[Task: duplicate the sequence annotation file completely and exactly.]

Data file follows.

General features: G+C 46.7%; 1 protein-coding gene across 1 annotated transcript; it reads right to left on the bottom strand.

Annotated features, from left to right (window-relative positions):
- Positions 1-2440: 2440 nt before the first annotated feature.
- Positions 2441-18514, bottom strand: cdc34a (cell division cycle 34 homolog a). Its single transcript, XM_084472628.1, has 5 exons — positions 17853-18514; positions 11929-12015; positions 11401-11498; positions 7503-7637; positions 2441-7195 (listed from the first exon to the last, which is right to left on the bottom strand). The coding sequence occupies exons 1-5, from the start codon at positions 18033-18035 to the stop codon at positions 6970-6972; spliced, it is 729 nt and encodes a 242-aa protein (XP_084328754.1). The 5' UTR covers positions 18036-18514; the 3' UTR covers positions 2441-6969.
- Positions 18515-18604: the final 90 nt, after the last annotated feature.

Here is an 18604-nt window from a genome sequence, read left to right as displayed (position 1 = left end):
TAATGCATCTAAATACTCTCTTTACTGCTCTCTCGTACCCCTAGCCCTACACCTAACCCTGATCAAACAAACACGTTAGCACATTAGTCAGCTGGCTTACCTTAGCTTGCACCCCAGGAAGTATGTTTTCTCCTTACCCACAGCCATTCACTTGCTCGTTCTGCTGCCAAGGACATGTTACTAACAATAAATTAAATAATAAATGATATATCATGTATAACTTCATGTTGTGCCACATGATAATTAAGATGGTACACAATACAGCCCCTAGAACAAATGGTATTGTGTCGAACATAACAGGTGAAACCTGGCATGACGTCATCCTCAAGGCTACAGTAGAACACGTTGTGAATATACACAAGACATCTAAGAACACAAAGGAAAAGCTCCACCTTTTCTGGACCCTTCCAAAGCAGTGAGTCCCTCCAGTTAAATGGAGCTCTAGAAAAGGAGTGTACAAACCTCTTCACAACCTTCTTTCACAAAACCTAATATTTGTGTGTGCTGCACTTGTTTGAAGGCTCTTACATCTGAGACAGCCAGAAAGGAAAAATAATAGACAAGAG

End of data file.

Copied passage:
General features: G+C 46.7%; 1 protein-coding gene across 1 annotated transcript; it reads right to left on the bottom strand.

Annotated features, from left to right (window-relative positions):
- Positions 1-2440: 2440 nt before the first annotated feature.
- Positions 2441-18514, bottom strand: cdc34a (cell division cycle 34 homolog a). Its single transcript, XM_084472628.1, has 5 exons — positions 17853-18514; positions 11929-12015; positions 11401-11498; positions 7503-7637; positions 2441-7195 (listed from the first exon to the last, which is right to left on the bottom strand). The coding sequence occupies exons 1-5, from the start codon at positions 18033-18035 to the stop codon at positions 6970-6972; spliced, it is 729 nt and encodes a 242-aa protein (XP_084328754.1). The 5' UTR covers positions 18036-18514; the 3' UTR covers positions 2441-6969.
- Positions 18515-18604: the final 90 nt, after the last annotated feature.

Here is an 18604-nt window from a genome sequence, read left to right as displayed (position 1 = left end):
TAATGCATCTAAATACTCTCTTTACTGCTCTCTCGTACCCCTAGCCCTACACCTAACCCTGATCAAACAAACACGTTAGCACATTAGTCAGCTGGCTTACCTTAGCTTGCACCCCAGGAAGTATGTTTTCTCCTTACCCACAGCCATTCACTTGCTCGTTCTGCTGCCAAGGACATGTTACTAACAATAAATTAAATAATAAATGATATATCATGTATAACTTCATGTTGTGCCACATGATAATTAAGATGGTACACAATACAGCCCCTAGAACAAATGGTATTGTGTCGAACATAACAGGTGAAACCTGGCATGACGTCATCCTCAAGGCTACAGTAGAACACGTTGTGAATATACACAAGACATCTAAGAACACAAAGGAAAAGCTCCACCTTTTCTGGACCCTTCCAAAGCAGTGAGTCCCTCCAGTTAAATGGAGCTCTAGAAAAGGAGTGTACAAACCTCTTCACAACCTTCTTTCACAAAACCTAATATTTGTGTGTGCTGCACTTGTTTGAAGGCTCTTACATCTGAGACAGCCAGAAAGGAAAAATAATAGACAAGAG